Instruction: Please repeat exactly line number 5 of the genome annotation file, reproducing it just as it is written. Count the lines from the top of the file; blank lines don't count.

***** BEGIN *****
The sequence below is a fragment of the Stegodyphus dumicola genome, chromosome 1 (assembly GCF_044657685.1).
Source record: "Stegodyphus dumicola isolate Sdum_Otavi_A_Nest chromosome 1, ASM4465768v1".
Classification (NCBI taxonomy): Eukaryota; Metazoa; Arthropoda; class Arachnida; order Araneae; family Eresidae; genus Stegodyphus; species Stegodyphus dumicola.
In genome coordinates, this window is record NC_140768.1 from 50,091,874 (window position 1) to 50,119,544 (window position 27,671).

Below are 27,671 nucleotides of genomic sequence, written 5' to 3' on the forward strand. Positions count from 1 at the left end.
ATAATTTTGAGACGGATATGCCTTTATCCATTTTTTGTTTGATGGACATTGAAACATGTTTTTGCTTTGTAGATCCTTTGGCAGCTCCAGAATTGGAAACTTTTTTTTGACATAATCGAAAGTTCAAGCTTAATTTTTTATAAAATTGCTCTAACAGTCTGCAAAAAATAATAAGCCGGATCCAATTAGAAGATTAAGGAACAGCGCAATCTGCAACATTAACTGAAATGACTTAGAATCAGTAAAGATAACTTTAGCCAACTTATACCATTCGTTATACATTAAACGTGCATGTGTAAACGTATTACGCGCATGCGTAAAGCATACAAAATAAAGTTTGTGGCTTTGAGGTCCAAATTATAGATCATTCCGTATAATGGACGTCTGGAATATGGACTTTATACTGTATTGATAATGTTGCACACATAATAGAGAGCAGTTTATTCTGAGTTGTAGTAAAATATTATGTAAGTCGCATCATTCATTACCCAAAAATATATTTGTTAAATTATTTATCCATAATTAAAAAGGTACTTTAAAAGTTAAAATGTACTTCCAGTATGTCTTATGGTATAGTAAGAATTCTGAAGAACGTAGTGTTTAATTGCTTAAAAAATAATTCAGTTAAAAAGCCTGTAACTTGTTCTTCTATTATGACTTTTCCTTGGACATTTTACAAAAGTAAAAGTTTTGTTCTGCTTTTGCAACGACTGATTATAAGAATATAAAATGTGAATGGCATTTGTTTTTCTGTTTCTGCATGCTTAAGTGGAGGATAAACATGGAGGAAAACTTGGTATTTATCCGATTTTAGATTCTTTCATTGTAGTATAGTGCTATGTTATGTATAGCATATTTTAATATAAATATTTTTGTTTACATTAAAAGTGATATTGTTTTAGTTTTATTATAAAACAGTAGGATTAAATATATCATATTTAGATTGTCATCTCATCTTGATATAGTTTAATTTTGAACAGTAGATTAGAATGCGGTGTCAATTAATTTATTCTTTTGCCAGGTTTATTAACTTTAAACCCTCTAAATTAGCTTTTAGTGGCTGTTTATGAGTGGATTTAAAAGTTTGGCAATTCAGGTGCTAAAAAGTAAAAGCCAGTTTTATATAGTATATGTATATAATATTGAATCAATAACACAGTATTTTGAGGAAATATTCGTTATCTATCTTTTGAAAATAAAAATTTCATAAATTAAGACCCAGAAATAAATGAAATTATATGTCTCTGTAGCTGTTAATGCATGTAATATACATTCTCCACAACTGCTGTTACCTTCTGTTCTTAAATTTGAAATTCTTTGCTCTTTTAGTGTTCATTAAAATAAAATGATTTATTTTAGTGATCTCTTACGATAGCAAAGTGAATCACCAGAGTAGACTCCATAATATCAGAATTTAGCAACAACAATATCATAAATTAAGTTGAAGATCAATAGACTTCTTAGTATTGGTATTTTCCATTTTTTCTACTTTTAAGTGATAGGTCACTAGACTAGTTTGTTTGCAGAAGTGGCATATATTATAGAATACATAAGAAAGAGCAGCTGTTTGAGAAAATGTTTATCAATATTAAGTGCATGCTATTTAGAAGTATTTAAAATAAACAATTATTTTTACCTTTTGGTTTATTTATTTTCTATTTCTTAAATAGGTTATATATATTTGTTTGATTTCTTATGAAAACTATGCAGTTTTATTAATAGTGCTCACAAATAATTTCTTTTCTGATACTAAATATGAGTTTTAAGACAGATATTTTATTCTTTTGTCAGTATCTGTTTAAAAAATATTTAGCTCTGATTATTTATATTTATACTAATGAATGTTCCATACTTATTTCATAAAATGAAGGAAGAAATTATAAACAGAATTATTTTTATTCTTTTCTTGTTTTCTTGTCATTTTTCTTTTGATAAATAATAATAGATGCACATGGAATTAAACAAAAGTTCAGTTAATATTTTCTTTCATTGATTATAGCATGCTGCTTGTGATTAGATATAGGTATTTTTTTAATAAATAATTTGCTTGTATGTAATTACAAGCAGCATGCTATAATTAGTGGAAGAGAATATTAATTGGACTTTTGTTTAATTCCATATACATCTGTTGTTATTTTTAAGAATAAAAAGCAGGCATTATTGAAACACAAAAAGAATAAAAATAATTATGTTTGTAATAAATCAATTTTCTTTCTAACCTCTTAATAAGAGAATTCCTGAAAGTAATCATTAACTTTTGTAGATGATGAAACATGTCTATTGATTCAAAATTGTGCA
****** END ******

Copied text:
Below are 27,671 nucleotides of genomic sequence, written 5' to 3' on the forward strand. Positions count from 1 at the left end.